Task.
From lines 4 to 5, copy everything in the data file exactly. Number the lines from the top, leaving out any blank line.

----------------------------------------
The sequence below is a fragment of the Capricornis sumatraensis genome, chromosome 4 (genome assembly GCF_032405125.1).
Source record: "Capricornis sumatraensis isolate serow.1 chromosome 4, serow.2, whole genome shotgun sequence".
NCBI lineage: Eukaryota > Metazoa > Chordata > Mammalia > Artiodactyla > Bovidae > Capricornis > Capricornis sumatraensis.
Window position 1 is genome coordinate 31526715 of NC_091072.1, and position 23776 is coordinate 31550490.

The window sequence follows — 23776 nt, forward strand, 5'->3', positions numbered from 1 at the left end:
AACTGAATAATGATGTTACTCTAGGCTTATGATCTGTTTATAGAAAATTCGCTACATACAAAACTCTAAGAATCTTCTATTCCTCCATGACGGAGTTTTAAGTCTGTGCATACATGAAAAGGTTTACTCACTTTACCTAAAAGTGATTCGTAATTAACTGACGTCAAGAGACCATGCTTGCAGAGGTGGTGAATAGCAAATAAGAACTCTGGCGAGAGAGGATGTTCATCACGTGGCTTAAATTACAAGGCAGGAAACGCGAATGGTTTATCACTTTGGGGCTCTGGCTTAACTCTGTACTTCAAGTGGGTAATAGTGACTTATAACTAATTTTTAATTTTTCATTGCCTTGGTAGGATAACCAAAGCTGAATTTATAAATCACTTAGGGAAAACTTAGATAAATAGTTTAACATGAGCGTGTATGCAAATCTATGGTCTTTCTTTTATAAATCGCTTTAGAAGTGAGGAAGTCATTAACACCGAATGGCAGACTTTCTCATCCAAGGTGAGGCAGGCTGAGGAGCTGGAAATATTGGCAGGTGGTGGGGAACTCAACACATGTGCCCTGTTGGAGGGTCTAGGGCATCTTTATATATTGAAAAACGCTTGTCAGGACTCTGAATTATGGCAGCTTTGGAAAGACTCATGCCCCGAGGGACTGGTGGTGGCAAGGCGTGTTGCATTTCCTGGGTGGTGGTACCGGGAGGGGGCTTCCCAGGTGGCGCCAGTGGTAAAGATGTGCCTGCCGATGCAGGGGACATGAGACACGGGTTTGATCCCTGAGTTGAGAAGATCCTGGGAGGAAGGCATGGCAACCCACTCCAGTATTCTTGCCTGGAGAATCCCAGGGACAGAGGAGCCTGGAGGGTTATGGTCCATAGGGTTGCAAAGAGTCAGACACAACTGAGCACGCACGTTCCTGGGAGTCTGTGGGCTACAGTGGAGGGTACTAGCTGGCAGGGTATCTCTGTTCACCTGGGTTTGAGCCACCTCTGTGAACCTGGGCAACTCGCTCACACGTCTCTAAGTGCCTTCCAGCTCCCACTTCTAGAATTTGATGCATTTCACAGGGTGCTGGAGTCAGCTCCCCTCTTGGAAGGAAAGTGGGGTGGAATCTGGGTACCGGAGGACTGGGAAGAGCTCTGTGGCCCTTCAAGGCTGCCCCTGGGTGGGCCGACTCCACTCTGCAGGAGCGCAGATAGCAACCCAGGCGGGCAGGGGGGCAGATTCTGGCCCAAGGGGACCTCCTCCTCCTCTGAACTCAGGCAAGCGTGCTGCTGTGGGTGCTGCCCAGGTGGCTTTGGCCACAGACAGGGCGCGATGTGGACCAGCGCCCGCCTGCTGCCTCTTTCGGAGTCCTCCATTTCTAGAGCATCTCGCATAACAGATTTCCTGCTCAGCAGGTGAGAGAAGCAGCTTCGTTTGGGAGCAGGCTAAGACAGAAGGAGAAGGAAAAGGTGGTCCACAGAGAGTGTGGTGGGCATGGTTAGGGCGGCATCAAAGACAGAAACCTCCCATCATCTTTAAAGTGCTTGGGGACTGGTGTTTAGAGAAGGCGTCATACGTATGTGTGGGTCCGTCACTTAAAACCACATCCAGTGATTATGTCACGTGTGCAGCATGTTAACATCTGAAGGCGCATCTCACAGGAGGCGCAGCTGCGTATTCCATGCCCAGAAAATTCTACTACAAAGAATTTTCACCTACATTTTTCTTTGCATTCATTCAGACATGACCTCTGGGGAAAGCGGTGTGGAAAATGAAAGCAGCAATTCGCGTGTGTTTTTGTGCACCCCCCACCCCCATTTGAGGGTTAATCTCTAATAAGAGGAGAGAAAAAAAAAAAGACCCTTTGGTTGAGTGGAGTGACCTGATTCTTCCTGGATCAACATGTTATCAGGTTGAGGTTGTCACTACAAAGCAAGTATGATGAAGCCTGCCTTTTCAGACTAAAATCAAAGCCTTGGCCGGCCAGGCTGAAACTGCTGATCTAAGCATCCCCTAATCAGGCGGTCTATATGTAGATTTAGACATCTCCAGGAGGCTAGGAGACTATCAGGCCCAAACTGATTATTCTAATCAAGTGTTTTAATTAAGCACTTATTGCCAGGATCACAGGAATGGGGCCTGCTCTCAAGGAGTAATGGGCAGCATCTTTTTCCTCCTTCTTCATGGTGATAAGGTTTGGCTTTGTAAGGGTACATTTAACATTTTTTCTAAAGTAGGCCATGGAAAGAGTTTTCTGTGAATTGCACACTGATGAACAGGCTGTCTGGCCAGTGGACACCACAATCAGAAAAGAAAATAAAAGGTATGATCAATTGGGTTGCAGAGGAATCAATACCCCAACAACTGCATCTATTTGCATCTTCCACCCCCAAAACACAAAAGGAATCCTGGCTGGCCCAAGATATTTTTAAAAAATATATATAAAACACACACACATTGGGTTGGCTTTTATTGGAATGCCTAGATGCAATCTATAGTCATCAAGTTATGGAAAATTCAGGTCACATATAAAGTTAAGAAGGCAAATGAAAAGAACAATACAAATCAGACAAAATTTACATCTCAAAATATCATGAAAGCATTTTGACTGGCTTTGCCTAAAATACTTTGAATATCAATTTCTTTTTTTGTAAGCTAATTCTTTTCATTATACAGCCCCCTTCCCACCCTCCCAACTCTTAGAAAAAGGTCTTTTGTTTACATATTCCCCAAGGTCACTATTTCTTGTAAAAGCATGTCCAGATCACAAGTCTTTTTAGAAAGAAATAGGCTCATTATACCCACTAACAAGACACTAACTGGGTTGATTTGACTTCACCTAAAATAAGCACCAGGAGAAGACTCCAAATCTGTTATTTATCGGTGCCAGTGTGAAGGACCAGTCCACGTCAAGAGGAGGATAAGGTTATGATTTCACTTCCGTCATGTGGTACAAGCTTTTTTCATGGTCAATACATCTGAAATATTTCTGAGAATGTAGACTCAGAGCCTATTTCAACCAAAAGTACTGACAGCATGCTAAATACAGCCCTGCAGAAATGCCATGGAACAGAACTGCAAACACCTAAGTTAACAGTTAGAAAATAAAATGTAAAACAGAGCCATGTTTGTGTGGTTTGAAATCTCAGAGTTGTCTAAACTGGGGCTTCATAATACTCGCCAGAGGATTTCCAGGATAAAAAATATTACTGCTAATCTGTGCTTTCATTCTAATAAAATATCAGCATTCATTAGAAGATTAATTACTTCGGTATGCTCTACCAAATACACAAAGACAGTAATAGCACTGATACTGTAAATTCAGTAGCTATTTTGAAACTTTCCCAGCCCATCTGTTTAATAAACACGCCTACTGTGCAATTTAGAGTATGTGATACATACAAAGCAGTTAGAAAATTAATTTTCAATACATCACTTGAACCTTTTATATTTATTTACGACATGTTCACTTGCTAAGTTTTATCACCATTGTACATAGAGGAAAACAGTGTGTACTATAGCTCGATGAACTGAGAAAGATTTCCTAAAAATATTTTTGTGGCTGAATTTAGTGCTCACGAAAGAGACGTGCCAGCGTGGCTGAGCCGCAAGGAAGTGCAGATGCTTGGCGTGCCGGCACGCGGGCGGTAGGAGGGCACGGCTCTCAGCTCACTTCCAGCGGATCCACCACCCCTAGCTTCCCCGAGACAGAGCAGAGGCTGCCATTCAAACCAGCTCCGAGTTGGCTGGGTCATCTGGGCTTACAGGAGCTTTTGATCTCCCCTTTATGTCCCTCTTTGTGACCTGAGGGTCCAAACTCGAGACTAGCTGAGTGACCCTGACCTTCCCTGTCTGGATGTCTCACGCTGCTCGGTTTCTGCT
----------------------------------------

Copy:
Window position 1 is genome coordinate 31526715 of NC_091072.1, and position 23776 is coordinate 31550490.

The window sequence follows — 23776 nt, forward strand, 5'->3', positions numbered from 1 at the left end: